The U.S. Federal Trade Commission (FTC) is reportedly investigating antitrust complaints that Mountain View-based Google uses its Android operating system, embedded in smartphones, to favor its own search engines and services.
Android is the top smartphone platform with 51.6 per cent United States market share, according to an August report from analytics from comScore.
The FTC led the US investigation into Googles search business that started around 2011.
Two years ago, the FTC settled its last investigation with Google over Web search disputes.
What makes the current preliminary antitrust investigation interesting to industry observers is that it doesn’t seem like a direct exercise of market dominance for direct gain. However, unlike Microsoft’s Windows OS, Android is a not a monopoly. In fact, Google doesn’t extract direct profits from its OS unlike its rival Apple Computers.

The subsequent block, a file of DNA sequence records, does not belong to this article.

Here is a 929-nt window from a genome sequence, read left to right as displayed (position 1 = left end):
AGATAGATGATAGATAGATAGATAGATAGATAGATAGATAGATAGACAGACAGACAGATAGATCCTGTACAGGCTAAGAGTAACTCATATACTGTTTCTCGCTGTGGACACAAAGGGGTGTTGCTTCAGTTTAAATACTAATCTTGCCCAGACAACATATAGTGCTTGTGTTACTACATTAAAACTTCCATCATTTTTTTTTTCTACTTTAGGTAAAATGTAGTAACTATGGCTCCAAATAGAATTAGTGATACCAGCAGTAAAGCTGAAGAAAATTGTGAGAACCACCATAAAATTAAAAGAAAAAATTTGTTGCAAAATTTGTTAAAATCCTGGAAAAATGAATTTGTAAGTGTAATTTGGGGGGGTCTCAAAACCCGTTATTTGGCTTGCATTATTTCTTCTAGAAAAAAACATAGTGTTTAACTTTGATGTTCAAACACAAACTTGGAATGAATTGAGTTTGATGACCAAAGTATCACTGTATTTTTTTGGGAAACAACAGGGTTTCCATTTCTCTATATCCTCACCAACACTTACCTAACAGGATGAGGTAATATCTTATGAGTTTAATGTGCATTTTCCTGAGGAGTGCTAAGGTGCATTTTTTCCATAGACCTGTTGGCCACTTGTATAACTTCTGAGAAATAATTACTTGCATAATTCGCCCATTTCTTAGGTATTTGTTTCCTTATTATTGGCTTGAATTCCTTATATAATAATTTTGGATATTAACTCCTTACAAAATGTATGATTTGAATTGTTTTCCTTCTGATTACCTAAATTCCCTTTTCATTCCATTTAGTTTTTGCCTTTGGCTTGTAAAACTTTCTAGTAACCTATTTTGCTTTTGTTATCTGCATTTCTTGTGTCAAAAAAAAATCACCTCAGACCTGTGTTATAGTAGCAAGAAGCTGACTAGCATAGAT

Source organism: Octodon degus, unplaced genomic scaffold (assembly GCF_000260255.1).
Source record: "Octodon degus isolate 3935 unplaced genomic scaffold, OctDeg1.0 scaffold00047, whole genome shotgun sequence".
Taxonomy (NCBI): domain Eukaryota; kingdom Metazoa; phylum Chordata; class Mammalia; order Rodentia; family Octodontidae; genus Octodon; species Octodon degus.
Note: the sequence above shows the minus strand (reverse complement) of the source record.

This probe also reflects another ongoing probe that is happening in the European Union that had been initiated by complaints from a group the most prominent of which’s members is Microsoft.
The new FTC investigation seeks to determine if Google blocked its rival’s access to its Android mobile operating system.
Now, however, the FTC is set to head a joint investigation with the U.S. Department of Justice into Google’s Android licensing, Bloomberg reports. There is competition and phone companies do not have to use Android. In a blog post in April, a top Google executive defended the way the company handled Android, saying other firms could use Android without Google but that working with Google benefits consumers by giving them a better experience with their phone.
But then again, in the competitive mobile operating system market, consumers have different ways of downloading and installing applications on their devices.
As it pertains to the the previous FTC investigation that concluded in 2013, “they really should have thrown the book at them”, Simpson said.